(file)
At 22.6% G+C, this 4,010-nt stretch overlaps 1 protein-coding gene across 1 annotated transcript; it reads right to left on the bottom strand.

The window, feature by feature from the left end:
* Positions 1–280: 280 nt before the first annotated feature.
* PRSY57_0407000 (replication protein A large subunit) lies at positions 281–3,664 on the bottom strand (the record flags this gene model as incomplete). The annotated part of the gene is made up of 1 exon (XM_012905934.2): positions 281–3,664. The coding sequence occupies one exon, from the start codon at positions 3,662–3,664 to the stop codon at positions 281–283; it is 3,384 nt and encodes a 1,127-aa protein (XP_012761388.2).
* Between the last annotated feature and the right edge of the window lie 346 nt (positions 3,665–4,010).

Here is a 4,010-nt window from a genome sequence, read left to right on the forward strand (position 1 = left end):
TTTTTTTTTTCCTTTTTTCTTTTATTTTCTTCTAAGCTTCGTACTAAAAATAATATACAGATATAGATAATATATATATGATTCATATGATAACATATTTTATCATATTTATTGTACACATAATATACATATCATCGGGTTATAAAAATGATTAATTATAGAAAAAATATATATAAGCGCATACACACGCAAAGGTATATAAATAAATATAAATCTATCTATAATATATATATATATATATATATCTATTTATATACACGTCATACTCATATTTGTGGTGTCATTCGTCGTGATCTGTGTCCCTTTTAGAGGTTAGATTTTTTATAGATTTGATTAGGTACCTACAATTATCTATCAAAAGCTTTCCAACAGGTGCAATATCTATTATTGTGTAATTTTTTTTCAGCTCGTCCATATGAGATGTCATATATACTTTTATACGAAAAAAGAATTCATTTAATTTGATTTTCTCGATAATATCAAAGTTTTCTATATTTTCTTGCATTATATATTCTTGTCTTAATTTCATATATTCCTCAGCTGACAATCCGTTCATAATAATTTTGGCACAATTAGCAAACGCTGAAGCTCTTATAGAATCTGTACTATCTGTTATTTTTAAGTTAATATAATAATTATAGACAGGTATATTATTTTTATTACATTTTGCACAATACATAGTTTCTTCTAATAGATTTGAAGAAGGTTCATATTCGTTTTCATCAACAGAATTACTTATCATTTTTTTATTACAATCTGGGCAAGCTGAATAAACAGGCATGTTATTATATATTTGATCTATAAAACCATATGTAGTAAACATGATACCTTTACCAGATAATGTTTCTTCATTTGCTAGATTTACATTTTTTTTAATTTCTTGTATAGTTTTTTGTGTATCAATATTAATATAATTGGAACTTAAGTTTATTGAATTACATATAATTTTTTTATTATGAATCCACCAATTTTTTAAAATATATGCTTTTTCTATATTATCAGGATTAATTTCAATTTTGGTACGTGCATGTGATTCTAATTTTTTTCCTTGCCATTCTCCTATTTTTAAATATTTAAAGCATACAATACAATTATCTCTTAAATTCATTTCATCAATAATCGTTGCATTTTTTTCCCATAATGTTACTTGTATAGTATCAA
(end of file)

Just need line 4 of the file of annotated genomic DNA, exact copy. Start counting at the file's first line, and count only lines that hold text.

* PRSY57_0407000 (replication protein A large subunit) lies at positions 281–3,664 on the bottom strand (the record flags this gene model as incomplete). The annotated part of the gene is made up of 1 exon (XM_012905934.2): positions 281–3,664. The coding sequence occupies one exon, from the start codon at positions 3,662–3,664 to the stop codon at positions 281–283; it is 3,384 nt and encodes a 1,127-aa protein (XP_012761388.2).